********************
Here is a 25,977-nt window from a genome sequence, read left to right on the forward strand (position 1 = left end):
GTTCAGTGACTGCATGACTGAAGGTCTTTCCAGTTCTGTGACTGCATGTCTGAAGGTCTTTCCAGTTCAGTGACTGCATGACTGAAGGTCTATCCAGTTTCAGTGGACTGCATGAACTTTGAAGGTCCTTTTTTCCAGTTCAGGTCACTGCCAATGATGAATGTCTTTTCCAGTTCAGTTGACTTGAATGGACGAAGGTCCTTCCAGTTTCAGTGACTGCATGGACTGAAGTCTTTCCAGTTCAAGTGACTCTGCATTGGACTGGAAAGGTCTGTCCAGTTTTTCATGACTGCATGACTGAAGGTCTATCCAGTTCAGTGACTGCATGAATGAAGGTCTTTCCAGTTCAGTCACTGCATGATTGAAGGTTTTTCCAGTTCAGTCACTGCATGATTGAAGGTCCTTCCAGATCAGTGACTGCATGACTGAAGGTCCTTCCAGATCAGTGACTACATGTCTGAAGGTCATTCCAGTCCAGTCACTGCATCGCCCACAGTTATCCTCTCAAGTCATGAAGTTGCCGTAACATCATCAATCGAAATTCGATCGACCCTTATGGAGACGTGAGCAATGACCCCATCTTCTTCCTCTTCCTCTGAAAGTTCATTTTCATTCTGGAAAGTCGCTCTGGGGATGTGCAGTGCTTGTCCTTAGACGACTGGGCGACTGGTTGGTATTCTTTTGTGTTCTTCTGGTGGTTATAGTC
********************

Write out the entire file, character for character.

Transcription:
Here is a 25,977-nt window from a genome sequence, read left to right on the forward strand (position 1 = left end):
GTTCAGTGACTGCATGACTGAAGGTCTTTCCAGTTCTGTGACTGCATGTCTGAAGGTCTTTCCAGTTCAGTGACTGCATGACTGAAGGTCTATCCAGTTTCAGTGGACTGCATGAACTTTGAAGGTCCTTTTTTCCAGTTCAGGTCACTGCCAATGATGAATGTCTTTTCCAGTTCAGTTGACTTGAATGGACGAAGGTCCTTCCAGTTTCAGTGACTGCATGGACTGAAGTCTTTCCAGTTCAAGTGACTCTGCATTGGACTGGAAAGGTCTGTCCAGTTTTTCATGACTGCATGACTGAAGGTCTATCCAGTTCAGTGACTGCATGAATGAAGGTCTTTCCAGTTCAGTCACTGCATGATTGAAGGTTTTTCCAGTTCAGTCACTGCATGATTGAAGGTCCTTCCAGATCAGTGACTGCATGACTGAAGGTCCTTCCAGATCAGTGACTACATGTCTGAAGGTCATTCCAGTCCAGTCACTGCATCGCCCACAGTTATCCTCTCAAGTCATGAAGTTGCCGTAACATCATCAATCGAAATTCGATCGACCCTTATGGAGACGTGAGCAATGACCCCATCTTCTTCCTCTTCCTCTGAAAGTTCATTTTCATTCTGGAAAGTCGCTCTGGGGATGTGCAGTGCTTGTCCTTAGACGACTGGGCGACTGGTTGGTATTCTTTTGTGTTCTTCTGGTGGTTATAGTC